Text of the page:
Our patients are rarely 'just animals' to us and we often get more involved than is probably wise. We celebrate when things go well and someones pet is made well again, and grieve alongside the owner when results are not what we wished for and then again when all hope is lost.
We all have lost sleep over cases that have had less than ideal outcomes, and have wondered if we could have done things differently. We have moments of self doubt and sometimes advising clients on what they 'should do' makes us feel completely inadequate.
Of course, unless the patient is in agony, with no hope of recovery, we can't tell you what to do with your pet. There are almost always choices to be made, and unfortunately we often need to run more tests, which cost more money- money, clients sometimes don't have readily available.
And even if the tests are affordable, should they be done? Are they invasive? What will they tell us? Will we be able to fix the problem? These are questions clients ask us and we ask ourselves every day.
Today The Old Boy went down the road to a local surgery to have a broken tooth out and a couple of lumps removed. The lumps were cysts and the sore tooth won't trouble him again but his blood results show some abnormalities. His liver isn't not be doing its job properly and his kidneys aren't what they used to be. I was trying to listen to his blood chemistry results during the school pick up this afternoon, and then didn't have a chance to ring back later. I'll find out more tomorrow. But it's clear all is not well with him.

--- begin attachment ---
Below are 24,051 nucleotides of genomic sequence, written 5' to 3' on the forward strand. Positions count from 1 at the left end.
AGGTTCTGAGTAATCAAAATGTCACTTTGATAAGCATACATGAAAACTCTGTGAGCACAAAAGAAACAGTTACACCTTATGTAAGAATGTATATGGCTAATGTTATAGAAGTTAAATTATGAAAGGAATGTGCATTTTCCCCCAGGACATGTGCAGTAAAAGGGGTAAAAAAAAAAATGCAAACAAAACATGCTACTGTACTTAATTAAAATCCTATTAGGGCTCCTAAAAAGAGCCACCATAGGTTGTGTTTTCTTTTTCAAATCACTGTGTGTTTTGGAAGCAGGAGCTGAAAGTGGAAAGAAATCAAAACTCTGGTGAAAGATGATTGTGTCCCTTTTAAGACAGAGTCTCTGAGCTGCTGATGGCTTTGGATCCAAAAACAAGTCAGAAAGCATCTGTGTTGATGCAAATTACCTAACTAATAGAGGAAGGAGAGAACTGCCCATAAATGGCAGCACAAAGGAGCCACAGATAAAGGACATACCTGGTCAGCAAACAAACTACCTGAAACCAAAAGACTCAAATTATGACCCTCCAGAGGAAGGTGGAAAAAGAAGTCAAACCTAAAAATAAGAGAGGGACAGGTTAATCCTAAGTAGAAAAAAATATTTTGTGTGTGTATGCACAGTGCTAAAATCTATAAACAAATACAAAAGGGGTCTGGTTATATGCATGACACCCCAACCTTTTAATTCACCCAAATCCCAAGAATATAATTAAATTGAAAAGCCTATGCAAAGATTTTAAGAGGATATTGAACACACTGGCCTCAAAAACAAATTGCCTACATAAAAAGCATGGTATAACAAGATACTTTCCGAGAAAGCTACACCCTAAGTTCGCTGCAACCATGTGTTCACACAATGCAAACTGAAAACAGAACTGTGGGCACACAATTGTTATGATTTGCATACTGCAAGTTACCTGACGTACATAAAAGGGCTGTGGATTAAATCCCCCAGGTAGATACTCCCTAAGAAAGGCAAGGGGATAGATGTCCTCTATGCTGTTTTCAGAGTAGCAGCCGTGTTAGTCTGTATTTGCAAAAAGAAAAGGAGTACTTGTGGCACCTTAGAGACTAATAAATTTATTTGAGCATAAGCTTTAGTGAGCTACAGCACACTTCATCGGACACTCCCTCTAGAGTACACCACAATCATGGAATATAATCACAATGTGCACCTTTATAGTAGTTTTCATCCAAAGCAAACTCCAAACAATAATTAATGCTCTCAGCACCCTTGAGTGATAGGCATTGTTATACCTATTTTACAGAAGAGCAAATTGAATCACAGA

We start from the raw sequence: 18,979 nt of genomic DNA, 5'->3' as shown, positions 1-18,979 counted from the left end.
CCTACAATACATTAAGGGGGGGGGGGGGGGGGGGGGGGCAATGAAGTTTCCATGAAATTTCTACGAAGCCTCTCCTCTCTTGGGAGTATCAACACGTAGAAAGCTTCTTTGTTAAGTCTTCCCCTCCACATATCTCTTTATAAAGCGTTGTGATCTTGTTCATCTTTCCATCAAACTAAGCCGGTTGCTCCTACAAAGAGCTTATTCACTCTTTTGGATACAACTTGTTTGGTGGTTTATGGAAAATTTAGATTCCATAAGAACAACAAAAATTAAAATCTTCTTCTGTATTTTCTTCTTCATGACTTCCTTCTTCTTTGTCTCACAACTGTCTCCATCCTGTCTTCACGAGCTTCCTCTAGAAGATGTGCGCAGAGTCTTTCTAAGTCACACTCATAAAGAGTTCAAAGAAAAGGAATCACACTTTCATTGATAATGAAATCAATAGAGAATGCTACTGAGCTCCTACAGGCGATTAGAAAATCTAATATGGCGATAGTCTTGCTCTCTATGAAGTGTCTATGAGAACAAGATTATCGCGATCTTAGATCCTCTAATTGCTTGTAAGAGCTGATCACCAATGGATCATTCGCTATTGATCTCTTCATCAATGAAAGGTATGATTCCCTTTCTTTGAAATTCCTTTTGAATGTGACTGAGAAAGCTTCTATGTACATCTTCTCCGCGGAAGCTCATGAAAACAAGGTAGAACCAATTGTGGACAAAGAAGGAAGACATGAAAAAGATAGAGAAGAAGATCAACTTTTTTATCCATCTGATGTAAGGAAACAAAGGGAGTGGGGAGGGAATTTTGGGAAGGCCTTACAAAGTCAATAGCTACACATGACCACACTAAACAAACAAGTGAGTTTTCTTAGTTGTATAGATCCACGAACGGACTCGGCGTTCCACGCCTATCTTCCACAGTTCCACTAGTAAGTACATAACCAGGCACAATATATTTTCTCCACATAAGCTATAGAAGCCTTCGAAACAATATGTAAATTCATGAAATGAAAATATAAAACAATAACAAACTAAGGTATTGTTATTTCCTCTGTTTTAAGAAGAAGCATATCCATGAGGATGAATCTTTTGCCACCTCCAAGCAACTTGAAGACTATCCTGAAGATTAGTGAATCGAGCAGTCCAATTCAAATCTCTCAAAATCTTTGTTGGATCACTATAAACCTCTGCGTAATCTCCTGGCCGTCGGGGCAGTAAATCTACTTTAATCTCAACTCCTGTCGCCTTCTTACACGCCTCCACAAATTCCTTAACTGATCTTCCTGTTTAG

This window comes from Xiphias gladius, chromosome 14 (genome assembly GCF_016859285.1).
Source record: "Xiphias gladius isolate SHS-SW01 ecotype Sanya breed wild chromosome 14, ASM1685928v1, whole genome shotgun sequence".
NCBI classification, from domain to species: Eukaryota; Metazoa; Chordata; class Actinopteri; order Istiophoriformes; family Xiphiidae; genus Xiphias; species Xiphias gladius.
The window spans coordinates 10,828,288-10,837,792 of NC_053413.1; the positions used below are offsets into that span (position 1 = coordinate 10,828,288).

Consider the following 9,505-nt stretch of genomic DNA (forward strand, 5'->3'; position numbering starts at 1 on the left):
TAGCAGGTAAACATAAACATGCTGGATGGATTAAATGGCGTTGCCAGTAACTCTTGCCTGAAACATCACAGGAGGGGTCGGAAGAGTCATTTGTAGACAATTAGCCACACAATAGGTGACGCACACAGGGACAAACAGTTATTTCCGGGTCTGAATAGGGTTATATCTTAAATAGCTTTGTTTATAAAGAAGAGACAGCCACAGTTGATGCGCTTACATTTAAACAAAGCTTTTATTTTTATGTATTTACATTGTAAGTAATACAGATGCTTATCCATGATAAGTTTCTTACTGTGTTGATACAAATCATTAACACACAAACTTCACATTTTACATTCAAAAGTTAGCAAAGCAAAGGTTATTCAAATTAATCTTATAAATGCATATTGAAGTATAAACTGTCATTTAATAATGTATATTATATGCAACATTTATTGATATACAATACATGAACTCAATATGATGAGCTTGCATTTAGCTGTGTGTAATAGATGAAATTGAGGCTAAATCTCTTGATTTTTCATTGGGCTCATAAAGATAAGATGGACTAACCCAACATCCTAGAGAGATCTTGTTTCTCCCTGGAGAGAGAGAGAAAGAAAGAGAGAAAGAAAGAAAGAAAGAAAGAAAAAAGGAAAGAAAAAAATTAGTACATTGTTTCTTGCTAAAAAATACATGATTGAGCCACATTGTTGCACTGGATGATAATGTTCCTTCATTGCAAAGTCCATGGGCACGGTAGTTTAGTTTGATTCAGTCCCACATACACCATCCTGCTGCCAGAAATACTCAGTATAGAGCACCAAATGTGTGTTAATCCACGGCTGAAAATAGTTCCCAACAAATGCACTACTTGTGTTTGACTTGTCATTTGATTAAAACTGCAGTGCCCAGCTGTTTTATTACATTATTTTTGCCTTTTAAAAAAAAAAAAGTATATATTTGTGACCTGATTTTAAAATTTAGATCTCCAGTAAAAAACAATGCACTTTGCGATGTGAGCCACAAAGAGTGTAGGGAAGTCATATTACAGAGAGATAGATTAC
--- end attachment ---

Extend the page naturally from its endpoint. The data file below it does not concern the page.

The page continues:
The weight loss I've noticed probably isn't down to an improved exercise regime after all, and that panting I've noticed may have another cause rather than sitting next to the radiator. The Old Boy is 10, and had a spinal stroke in 2009. He sleeps a lot these days and can't get in the car without assistance, but is happy to eat his food and come for walks with The Lurcher. I want him to have a good quality of life, I don't want him to waste away in a corner.
There are tough decisions ahead for our household and I too will be seeking advice from vets. I will ask my colleagues ' What would you do?'They will offer me words but I know they can't really help me.
It's going to be me that has to make the ultimate decision. It's such a hard thing to do.
Even for a vet.